SM Clima 4th AC Unit in the Galley


amelliahona <no_reply@...>
 

Francisco emailed me an enquiry about installing the 4th Air Conditioning (AC) unit in the galley of my SM.  I thought I would respond here rather than in a personal email just in case someone else had similar questions. 

I have had my SM in the Caribbean for 10 of the last 13 years I have owned her.  In that warm climate, the saloon AC simply isn't adequate.  Keeping my wife happy was high on my priority list.  Therefore, I purchased a Climma compact AC/Reverse Cycle Heating unit (Climma 10EH, drop shipped from Italy to Antigua per arrangements made with Coastal Climate Control costalclimatecontrol.com for $3,650 US in 2006) and installed it beneath the galley sink in the deep, virtually un-useable bilge area (un-useable due to difficulty in accessing the area beneath the door mounted swing out garbage can).  Coastal Climate Control also provided technical assistance and the "T" duct, vents, and flex duct etc.  This has been the single best addition I have made to the boat.  I installed an additional pump (March 220 volt 50/60 hertz, magnetic impeller) in the engine room for the sea water supply.  I used the sea water manifold outlet previously used for the anchor wash down for the supply to this pump.    I had long ago changed over the anchor wash down pump to a fresh water system.  The outlet for the seawater was plumbed into a "Y" in the outflow from the desalinator's thru hull.  The pump get's its power from the Climma AC circuit board that comes with the AC unit.  The circuit board control panel was mounted on the bulkhead at the aft of the sink.  I used the "Compressor" circuit breaker on the 220 volt AC panel for the power supply voltage to the entire system.    The front panel of the sink removes in its entirety with two screws and allows access for service and installation.  There was already a cut out in the kick panel of this panel that provides for air return to the evaporator.  I utilized PVC pipe and 4 inch insulated flex duct to tie into the existing fresh air ventilation system to shoot AC air into the quarter berth/battery compartment cabin area with a " T" to take AC air to a vent just towards the back of the dishwasher lid (see pictures in the Photos Section).  One flex duct is run beneath the dish washer then vertically in the aft inboard corner of the cupboard area (not visible when the cupboard door is open, you have to reach inside and aft to feel it). A second duct comes off the "T" and runs behind the vertical fridge, through a cutout in the fore and aft bulkhead that the fresh water dipstick is mounted on (lower aft corner), behind the companionway steps to a vent mounted on a block of African Mahogany matching wood on the starboard side of the companion way steps that properly spaces the vent to be directed into the quarter berth.  I welded up some damper handles that penetrate the PVC plumbing ducts and to those I attached some circular plastic discs to act as dampers to control direction of airflow.  I did this so I would be able to select AC air (95% of the time in this position) or to use air via the existing fresh air circulation fan system.  I glassed in a marine plywood shelf in the bilge area on which the unit sits and is bolted down with the provided clamps.  I place some thick rubber material beneath the unit, like Amel did, to provide some sound dampening.   I installed the  shelf about 1/2 inch too high and therefore had to fabricate some spacers to raise the existing shelf that sits above the AC unit so it wouldn't rest on the top of the compressor.  That step would be un-necessary if I had planned better.  My unit had condensation drain hose outlets at both ends of the tray.  I plumbed these to run level behind the upright fridge and "T" ed them into the main bilge gray water drain hose that runs the length of the boat from the forward head shower etc. On very rare occasions, if I run the unit for a prolonged period, then sail immediately on a starboard tack some condensate water (a couple of cups at most) will not drain properly and end up in the deeper part of the bilge beneath the shelf.  I check that area often (easily done by opening the garbage-can-door and inspecting with a flashlight) to assure that no water is accumulating.  The sea water hoses must be carefully position to assure that they clear all machinery in the engine room yet line up with the ports on the AC unit and are sealed with expansion foam to maintain the water tight integrity of the engine room.  The engine room/galley bulkhead in this area is double thick with an air-space between of about 2 inches.  The thermostat is electronic and I mounted it in the port speaker panel above the stove and ran the wiring down from near the 220 volt panel.  This unit has been wonderful.  It run's on 50 or 60 hertz (even though labeled as a 50 hertz machine.  I did have a choke on the control circuit board burn up while within the one year warranty period and Coastal Climate Control Fed Ex ed me a replacement under warranty to Grenada.  I have had no trouble since.  I purchased a half dozen of the failed chokes for about $12 US and repaired the board so that I now have a spare board.  The originally specified sea water pump proved inadequate even though by all specifications it had adequate sea water flow (perhaps the warm Caribbean sea water was the culprit), so I replaced it with a larger pump ( March LC-3CP-MD 220 volt 50/60 hertz ).  The system has been trouble free except as noted and cools the galley during cooking, will freeze you out of the quarter berth, and makes the saloon comfortable without necessarily running the original Amel installed unit.  I would do this install again in a heart beat.  I would guess it took me about six 1/2 days (about 25 man hours) to complete the install.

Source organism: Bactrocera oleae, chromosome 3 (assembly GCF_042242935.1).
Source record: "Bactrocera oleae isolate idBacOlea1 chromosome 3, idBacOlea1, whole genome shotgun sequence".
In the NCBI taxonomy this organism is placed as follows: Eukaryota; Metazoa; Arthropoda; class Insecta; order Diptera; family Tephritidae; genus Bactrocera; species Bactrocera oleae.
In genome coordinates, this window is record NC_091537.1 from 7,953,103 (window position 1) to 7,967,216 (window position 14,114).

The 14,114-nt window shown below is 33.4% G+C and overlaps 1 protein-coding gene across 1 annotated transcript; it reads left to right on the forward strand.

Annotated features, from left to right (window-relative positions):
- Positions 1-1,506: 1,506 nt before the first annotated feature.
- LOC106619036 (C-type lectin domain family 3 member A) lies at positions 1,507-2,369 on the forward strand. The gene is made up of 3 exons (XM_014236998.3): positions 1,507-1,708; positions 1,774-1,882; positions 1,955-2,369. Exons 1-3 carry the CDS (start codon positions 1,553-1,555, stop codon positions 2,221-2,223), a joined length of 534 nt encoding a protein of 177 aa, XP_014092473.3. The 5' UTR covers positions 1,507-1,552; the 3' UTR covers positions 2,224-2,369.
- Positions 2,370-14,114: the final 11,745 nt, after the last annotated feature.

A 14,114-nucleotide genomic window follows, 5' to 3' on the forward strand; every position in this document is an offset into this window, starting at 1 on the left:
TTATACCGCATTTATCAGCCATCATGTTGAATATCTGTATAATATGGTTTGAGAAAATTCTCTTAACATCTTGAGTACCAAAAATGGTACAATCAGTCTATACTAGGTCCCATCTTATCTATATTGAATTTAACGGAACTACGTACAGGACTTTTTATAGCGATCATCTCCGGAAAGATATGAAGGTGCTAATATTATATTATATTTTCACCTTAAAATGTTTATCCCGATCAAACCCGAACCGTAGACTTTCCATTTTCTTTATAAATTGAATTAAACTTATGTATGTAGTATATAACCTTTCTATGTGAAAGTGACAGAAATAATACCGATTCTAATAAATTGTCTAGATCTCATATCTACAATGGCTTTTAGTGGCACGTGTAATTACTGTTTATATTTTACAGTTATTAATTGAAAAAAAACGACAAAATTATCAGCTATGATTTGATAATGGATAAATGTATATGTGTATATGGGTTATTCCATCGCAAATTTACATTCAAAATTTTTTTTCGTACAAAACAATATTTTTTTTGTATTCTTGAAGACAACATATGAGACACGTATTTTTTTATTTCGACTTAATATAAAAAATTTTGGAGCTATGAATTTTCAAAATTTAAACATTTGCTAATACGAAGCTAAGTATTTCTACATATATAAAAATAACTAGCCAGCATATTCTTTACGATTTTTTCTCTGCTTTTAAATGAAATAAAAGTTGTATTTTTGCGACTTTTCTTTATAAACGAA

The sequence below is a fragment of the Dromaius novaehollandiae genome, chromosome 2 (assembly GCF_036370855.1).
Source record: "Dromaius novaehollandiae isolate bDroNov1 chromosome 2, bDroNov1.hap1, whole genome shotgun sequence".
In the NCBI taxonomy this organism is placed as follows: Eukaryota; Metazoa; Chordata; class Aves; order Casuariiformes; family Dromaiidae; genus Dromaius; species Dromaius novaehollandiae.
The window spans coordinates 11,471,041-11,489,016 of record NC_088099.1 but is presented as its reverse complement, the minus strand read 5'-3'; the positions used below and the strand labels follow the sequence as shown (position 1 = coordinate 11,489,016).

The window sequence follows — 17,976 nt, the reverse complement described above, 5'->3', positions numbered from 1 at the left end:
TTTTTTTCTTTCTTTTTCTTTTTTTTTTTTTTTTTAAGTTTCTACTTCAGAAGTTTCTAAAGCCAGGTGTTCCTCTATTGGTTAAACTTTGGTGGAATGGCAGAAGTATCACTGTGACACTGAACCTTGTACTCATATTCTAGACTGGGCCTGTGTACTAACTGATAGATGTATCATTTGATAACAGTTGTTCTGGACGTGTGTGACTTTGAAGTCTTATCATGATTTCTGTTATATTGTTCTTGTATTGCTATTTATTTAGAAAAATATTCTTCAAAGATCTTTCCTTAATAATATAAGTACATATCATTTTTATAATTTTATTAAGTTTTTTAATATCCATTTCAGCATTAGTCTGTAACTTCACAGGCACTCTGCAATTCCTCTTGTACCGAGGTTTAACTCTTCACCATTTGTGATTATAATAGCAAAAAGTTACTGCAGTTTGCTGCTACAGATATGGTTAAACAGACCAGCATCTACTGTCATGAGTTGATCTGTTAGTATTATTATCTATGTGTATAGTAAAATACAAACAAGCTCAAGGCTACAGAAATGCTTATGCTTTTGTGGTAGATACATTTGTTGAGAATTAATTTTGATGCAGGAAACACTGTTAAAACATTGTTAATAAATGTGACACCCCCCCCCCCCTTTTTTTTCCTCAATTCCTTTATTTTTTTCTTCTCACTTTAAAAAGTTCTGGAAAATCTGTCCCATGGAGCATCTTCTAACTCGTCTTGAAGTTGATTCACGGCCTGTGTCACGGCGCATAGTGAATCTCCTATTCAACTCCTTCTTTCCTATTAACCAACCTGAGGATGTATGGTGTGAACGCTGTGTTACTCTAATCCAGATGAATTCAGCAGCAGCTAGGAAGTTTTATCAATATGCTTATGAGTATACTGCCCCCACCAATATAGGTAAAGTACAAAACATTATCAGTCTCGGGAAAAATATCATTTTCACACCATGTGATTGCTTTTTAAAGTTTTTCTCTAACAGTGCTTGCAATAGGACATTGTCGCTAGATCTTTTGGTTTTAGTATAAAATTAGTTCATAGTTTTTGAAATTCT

I am happy to answer any additional questions.

Sincerely, Gary S. Silver, MD
s/v Liahona
Amel SM # 335


amelliahona <no_reply@...>
 

I just posted a couple of more pictures of the 4th AC unit install.  One showing the failed choke on the control circuit board and one showing the March sea water pump and plumbing. 

Gary


amelliahona <no_reply@...>
 

I just was browsing and see that the Compact 10 has been changed quite a bit, including some sort of change to the condensate drain functionality that would prevent the occasional problem I have with condensate drainage.  


Gary Silver